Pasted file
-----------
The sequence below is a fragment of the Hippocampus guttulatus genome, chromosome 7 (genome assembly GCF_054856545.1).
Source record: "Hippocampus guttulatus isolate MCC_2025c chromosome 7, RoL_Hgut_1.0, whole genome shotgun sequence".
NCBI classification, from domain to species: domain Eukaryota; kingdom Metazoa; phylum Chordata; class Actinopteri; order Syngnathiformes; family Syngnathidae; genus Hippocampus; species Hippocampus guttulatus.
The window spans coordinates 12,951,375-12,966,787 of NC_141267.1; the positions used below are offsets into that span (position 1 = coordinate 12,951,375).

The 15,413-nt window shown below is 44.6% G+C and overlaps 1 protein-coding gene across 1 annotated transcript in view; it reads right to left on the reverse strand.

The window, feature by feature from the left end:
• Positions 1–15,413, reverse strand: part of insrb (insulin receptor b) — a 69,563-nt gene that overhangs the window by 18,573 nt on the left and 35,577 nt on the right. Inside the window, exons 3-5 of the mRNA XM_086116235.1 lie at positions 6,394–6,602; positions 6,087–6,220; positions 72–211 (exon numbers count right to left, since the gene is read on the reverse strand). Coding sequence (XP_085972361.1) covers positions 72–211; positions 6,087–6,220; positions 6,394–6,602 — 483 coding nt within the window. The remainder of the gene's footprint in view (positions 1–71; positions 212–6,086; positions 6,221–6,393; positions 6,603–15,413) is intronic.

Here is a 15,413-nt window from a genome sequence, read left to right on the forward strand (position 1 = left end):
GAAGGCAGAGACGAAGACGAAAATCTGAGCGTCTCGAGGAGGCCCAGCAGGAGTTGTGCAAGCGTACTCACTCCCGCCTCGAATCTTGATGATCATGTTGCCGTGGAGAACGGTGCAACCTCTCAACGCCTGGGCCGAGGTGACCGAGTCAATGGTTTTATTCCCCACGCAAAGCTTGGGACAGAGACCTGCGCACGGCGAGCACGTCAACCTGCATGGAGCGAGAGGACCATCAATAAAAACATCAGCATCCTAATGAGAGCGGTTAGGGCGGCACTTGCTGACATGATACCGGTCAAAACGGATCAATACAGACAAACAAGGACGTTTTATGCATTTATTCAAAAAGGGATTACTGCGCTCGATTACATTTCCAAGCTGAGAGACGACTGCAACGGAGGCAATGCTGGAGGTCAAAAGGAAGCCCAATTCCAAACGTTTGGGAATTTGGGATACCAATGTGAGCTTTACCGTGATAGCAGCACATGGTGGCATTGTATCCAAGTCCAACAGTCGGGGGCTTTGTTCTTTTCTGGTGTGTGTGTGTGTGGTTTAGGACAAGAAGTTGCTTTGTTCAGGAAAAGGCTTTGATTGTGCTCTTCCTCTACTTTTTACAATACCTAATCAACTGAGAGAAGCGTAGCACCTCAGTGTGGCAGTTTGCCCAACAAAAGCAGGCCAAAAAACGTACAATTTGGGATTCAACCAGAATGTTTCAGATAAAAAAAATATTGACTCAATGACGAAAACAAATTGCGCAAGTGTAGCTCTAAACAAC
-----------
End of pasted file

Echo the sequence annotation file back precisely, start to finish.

The sequence below is a fragment of the Hippocampus guttulatus genome, chromosome 7 (genome assembly GCF_054856545.1).
Source record: "Hippocampus guttulatus isolate MCC_2025c chromosome 7, RoL_Hgut_1.0, whole genome shotgun sequence".
NCBI classification, from domain to species: domain Eukaryota; kingdom Metazoa; phylum Chordata; class Actinopteri; order Syngnathiformes; family Syngnathidae; genus Hippocampus; species Hippocampus guttulatus.
The window spans coordinates 12,951,375-12,966,787 of NC_141267.1; the positions used below are offsets into that span (position 1 = coordinate 12,951,375).

The 15,413-nt window shown below is 44.6% G+C and overlaps 1 protein-coding gene across 1 annotated transcript in view; it reads right to left on the reverse strand.

The window, feature by feature from the left end:
• Positions 1–15,413, reverse strand: part of insrb (insulin receptor b) — a 69,563-nt gene that overhangs the window by 18,573 nt on the left and 35,577 nt on the right. Inside the window, exons 3-5 of the mRNA XM_086116235.1 lie at positions 6,394–6,602; positions 6,087–6,220; positions 72–211 (exon numbers count right to left, since the gene is read on the reverse strand). Coding sequence (XP_085972361.1) covers positions 72–211; positions 6,087–6,220; positions 6,394–6,602 — 483 coding nt within the window. The remainder of the gene's footprint in view (positions 1–71; positions 212–6,086; positions 6,221–6,393; positions 6,603–15,413) is intronic.

Here is a 15,413-nt window from a genome sequence, read left to right on the forward strand (position 1 = left end):
GAAGGCAGAGACGAAGACGAAAATCTGAGCGTCTCGAGGAGGCCCAGCAGGAGTTGTGCAAGCGTACTCACTCCCGCCTCGAATCTTGATGATCATGTTGCCGTGGAGAACGGTGCAACCTCTCAACGCCTGGGCCGAGGTGACCGAGTCAATGGTTTTATTCCCCACGCAAAGCTTGGGACAGAGACCTGCGCACGGCGAGCACGTCAACCTGCATGGAGCGAGAGGACCATCAATAAAAACATCAGCATCCTAATGAGAGCGGTTAGGGCGGCACTTGCTGACATGATACCGGTCAAAACGGATCAATACAGACAAACAAGGACGTTTTATGCATTTATTCAAAAAGGGATTACTGCGCTCGATTACATTTCCAAGCTGAGAGACGACTGCAACGGAGGCAATGCTGGAGGTCAAAAGGAAGCCCAATTCCAAACGTTTGGGAATTTGGGATACCAATGTGAGCTTTACCGTGATAGCAGCACATGGTGGCATTGTATCCAAGTCCAACAGTCGGGGGCTTTGTTCTTTTCTGGTGTGTGTGTGTGTGGTTTAGGACAAGAAGTTGCTTTGTTCAGGAAAAGGCTTTGATTGTGCTCTTCCTCTACTTTTTACAATACCTAATCAACTGAGAGAAGCGTAGCACCTCAGTGTGGCAGTTTGCCCAACAAAAGCAGGCCAAAAAACGTACAATTTGGGATTCAACCAGAATGTTTCAGATAAAAAAAATATTGACTCAATGACGAAAACAAATTGCGCAAGTGTAGCTCTAAACAAC